Across the rugged cobbled lane stands another centuries-old building, housing a different kind of restaurant. With three homey dining rooms adorned with photos of former Tórshavn residents from the late 1800s and early 1900s, Raest, which means “fermented,” honours this age-old Faeroese method for preserving food. The chef, Sebastian Jiménez, hails from Atlixco, Mexico, and puts a Mexican twist on the traditional fermented cuisine served in the 14-course tasting menu (1,400 kroner), each dish assembled like a work of art. Faeroese flatbread, for example, is fashioned into a tortilla and topped with a pan-fried langoustine, fermented carrots and pipián rojo, a mole-type sauce that Jiménez’s mother regularly cooks.
For the Style-Conscious
Fluffy sheep are ubiquitous in the Faeroes, as are the bulky sweaters made from their thick wool. But two shops — both on Niels Finsens gøta, a major shopping street in Tórshavn — defy expectations. Ullvoruhusid (“wool wear house”) features racks of long, stylish cardigans, sweaters and vests, all with a minimalist silhouette — hardly what you’d expect a fisherman or farmer to wear (1,500 to 2,500 kroner). Sissal Kristiansen, a co-owner of the shop, created her Shisa Brand using predominantly undyed Faeroese wool, working in the wool’s natural shades of gray, brown and white. Knitting since she was a child, Kristiansen mostly designs female figure-flattering apparel, some bearing side slits. It shouldn’t be at all surprising that the fog-draped landscape influences her. “The side slits were inspired by the layering in the landscape, when I looked at the mountains through the fog,” she says.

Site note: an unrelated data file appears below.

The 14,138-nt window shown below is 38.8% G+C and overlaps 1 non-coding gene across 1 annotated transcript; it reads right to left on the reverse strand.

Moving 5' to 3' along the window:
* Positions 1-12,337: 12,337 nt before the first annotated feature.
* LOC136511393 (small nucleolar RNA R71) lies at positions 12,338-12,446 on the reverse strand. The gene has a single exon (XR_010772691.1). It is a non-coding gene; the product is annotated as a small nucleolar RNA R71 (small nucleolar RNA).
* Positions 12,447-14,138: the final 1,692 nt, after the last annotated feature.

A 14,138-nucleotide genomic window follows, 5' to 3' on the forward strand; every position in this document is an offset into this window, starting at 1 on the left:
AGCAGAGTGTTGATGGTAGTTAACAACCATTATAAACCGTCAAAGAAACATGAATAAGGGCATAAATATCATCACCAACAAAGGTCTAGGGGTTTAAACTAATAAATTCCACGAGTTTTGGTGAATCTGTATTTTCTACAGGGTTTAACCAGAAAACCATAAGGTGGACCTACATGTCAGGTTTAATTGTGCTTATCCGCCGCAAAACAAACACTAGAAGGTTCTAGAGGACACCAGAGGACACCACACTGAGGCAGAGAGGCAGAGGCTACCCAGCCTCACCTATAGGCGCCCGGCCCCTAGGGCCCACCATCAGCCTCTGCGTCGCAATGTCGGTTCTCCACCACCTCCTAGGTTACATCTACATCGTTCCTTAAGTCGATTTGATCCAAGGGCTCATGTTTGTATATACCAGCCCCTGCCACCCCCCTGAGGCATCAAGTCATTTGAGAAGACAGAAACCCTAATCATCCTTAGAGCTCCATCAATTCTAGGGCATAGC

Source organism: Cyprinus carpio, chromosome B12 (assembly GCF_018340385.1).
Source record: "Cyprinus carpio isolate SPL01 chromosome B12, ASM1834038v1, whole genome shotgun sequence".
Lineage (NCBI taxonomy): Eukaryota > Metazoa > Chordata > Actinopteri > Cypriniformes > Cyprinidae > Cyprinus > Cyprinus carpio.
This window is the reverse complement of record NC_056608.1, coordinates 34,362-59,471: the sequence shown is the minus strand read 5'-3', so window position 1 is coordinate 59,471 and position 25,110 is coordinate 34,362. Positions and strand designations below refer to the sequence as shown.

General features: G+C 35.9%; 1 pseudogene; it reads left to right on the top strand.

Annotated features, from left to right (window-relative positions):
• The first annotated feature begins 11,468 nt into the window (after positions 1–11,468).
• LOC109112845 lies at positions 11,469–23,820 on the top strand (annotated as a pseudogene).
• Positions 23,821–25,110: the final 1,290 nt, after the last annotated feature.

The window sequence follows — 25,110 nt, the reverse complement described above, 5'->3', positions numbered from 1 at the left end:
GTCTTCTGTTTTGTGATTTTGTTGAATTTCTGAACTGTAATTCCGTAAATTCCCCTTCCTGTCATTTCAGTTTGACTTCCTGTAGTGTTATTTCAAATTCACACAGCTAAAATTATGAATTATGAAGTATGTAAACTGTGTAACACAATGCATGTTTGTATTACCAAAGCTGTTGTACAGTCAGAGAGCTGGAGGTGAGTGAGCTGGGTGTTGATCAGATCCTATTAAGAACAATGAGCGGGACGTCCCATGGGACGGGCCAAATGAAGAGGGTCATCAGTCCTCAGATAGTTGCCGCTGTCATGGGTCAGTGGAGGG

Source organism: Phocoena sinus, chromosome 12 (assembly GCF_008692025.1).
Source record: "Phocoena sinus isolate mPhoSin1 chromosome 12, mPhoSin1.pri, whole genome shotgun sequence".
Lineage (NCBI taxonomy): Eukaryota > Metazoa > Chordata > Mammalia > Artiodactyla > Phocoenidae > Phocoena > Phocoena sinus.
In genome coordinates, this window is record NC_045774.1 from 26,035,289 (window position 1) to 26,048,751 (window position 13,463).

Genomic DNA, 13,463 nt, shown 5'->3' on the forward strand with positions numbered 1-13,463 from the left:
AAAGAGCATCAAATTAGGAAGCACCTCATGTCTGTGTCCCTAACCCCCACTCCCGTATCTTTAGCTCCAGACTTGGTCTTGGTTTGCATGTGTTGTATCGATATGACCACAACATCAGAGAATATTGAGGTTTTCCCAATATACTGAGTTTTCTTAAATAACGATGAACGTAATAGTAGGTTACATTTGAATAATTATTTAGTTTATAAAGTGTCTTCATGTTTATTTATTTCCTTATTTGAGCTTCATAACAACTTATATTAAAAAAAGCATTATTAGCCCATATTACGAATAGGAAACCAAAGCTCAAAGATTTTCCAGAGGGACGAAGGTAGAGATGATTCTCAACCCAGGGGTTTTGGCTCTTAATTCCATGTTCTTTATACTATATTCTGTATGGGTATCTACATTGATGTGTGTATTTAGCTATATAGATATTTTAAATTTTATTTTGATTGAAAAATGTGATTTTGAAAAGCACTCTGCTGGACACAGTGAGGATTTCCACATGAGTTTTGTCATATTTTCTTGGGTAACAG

At Gudrun & Gudrun, owned by Gudrun Ludvig and Gudrun Rógvadóttir, cocktail and ankle-length dresses bear spaghetti straps, plunging backs and, sometimes, a diaphanous texture. Delicate sweaters are made with a mix of materials: one silk and one alpaca sleeve; mohair paired with glittery threads; a patchwork of different colourful wools. You can even custom order a mohair bridal gown. Ludvig constructs some of her garments by modernising traditional Faeroese patterns, including the star that’s often emblazoned on seamen’s sweaters. She sources organic wool from all over the world, including the Faeroes. The apparel (2,025 to 4,725 kroner) is mostly hand-knit in the Faeroes, and also by women’s empowerment groups that the owners established in Peru and Jordan.
For Art Enthusiasts
A sprawling, late-19th-century cannery building fronting the harbour is home to a lithography workshop: Steinprent (meaning “stoneprint”), which has worked with Faeroese and Nordic artists over its two dozen years, relying on a printing process that dates to 1798. In the sun-flooded, second-floor space, you can watch an artist painting on the unusual beige-coloured limestone, and lithographers manning the printing presses. Don’t be shy: The owner, Jan Andersson, or his 22-year-old son, Mikkjal, will be delighted to show you around. Some 2,000 original lithographs are for sale (810 to 24,818 kroner). The ground-floor gallery is worth exploring for exhibitions that range from graphic arts to mixed media, mostly from the Faeroes and the Nordic countries.